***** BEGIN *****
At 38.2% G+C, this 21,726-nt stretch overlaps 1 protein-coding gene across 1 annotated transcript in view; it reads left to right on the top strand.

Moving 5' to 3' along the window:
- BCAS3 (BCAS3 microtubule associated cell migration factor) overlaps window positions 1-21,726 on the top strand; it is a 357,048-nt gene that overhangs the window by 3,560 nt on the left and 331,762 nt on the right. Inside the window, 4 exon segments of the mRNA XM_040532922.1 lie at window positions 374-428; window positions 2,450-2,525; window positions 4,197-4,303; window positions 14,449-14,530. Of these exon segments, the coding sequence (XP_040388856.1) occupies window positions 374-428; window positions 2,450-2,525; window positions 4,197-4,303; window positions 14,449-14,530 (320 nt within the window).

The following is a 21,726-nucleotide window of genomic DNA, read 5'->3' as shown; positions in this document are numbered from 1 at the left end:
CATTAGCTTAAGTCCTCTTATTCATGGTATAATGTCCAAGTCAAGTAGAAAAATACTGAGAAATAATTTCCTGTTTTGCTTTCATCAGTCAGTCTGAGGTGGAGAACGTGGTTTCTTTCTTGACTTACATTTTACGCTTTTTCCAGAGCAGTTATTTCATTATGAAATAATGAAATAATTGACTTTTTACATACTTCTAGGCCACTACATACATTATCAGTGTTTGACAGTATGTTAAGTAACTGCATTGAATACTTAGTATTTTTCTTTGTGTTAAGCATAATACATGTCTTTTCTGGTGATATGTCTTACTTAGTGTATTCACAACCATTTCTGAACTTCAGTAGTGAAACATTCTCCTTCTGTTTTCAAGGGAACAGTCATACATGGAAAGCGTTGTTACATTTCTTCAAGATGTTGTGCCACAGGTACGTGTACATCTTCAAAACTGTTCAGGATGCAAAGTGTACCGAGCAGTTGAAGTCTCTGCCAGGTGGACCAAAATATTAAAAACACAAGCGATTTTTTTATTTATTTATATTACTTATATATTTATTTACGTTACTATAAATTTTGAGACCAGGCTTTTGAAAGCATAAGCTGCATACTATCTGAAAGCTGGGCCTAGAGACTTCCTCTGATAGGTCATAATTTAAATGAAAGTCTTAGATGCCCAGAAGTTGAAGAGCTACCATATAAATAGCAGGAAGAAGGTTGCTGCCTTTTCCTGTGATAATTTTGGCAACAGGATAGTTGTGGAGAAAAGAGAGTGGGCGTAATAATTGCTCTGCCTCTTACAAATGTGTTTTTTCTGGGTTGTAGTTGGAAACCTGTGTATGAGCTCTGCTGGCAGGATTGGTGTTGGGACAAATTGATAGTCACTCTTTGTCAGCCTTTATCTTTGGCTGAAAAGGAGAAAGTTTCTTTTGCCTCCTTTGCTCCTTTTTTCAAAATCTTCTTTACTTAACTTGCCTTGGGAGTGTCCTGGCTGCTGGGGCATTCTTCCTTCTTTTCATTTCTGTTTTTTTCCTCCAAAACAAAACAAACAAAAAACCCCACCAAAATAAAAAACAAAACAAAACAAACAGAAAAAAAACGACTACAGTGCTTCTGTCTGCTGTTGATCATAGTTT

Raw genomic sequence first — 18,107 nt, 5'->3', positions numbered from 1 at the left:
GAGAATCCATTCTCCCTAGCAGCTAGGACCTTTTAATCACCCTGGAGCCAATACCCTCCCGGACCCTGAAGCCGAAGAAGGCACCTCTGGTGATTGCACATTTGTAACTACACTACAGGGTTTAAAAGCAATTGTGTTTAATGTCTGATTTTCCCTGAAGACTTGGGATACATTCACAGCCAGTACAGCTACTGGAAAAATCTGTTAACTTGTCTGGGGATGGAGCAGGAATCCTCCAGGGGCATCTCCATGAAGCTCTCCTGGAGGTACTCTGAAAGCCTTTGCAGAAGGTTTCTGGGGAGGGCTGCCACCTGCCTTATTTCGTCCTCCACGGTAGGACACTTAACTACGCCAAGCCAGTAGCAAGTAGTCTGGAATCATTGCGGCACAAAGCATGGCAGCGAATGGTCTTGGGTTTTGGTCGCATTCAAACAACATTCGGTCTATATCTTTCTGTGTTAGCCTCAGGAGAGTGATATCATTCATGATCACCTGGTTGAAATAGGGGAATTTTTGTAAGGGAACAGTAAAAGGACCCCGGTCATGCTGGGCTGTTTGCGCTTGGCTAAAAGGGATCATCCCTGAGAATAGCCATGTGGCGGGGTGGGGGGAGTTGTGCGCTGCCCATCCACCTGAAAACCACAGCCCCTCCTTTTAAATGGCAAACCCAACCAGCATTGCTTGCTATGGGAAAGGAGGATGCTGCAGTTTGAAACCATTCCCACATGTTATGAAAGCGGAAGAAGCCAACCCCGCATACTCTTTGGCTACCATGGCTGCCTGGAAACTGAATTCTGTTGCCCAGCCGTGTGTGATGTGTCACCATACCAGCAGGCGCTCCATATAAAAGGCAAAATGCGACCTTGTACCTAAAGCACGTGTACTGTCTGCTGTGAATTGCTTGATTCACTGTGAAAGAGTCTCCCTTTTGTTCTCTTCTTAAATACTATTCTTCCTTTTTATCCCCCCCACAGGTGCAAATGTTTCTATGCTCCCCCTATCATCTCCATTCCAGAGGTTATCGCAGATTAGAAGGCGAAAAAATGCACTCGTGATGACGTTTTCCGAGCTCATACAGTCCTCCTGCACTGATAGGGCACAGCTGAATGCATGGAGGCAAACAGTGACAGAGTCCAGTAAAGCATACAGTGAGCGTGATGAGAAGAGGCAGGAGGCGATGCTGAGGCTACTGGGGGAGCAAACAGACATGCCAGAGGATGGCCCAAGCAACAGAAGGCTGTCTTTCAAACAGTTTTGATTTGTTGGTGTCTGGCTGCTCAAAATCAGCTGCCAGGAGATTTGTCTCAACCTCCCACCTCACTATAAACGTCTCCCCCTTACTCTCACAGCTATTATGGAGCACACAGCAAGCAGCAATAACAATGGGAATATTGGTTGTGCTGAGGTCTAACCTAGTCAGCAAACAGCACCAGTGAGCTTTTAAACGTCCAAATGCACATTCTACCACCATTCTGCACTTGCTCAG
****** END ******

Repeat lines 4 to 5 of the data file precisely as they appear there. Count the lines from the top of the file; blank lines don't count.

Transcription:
The following is a 21,726-nucleotide window of genomic DNA, read 5'->3' as shown; positions in this document are numbered from 1 at the left end:
CATTAGCTTAAGTCCTCTTATTCATGGTATAATGTCCAAGTCAAGTAGAAAAATACTGAGAAATAATTTCCTGTTTTGCTTTCATCAGTCAGTCTGAGGTGGAGAACGTGGTTTCTTTCTTGACTTACATTTTACGCTTTTTCCAGAGCAGTTATTTCATTATGAAATAATGAAATAATTGACTTTTTACATACTTCTAGGCCACTACATACATTATCAGTGTTTGACAGTATGTTAAGTAACTGCATTGAATACTTAGTATTTTTCTTTGTGTTAAGCATAATACATGTCTTTTCTGGTGATATGTCTTACTTAGTGTATTCACAACCATTTCTGAACTTCAGTAGTGAAACATTCTCCTTCTGTTTTCAAGGGAACAGTCATACATGGAAAGCGTTGTTACATTTCTTCAAGATGTTGTGCCACAGGTACGTGTACATCTTCAAAACTGTTCAGGATGCAAAGTGTACCGAGCAGTTGAAGTCTCTGCCAGGTGGACCAAAATATTAAAAACACAAGCGATTTTTTTATTTATTTATATTACTTATATATTTATTTACGTTACTATAAATTTTGAGACCAGGCTTTTGAAAGCATAAGCTGCATACTATCTGAAAGCTGGGCCTAGAGACTTCCTCTGATAGGTCATAATTTAAATGAAAGTCTTAGATGCCCAGAAGTTGAAGAGCTACCATATAAATAGCAGGAAGAAGGTTGCTGCCTTTTCCTGTGATAATTTTGGCAACAGGATAGTTGTGGAGAAAAGAGAGTGGGCGTAATAATTGCTCTGCCTCTTACAAATGTGTTTTTTCTGGGTTGTAGTTGGAAACCTGTGTATGAGCTCTGCTGGCAGGATTGGTGTTGGGACAAATTGATAGTCACTCTTTGTCAGCCTTTATCTTTGGCTGAAAAGGAGAAAGTTTCTTTTGCCTCCTTTGCTCCTTTTTTCAAAATCTTCTTTACTTAACTTGCCTTGGGAGTGTCCTGGCTGCTGGGGCATTCTTCCTTCTTTTCATTTCTGTTTTTTTCCTCCAAAACAAAACAAACAAAAAACCCCACCAAAATAAAAAACAAAACAAAACAAACAGAAAAAAAACGACTACAGTGCTTCTGTCTGCTGTTGATCATAGTTT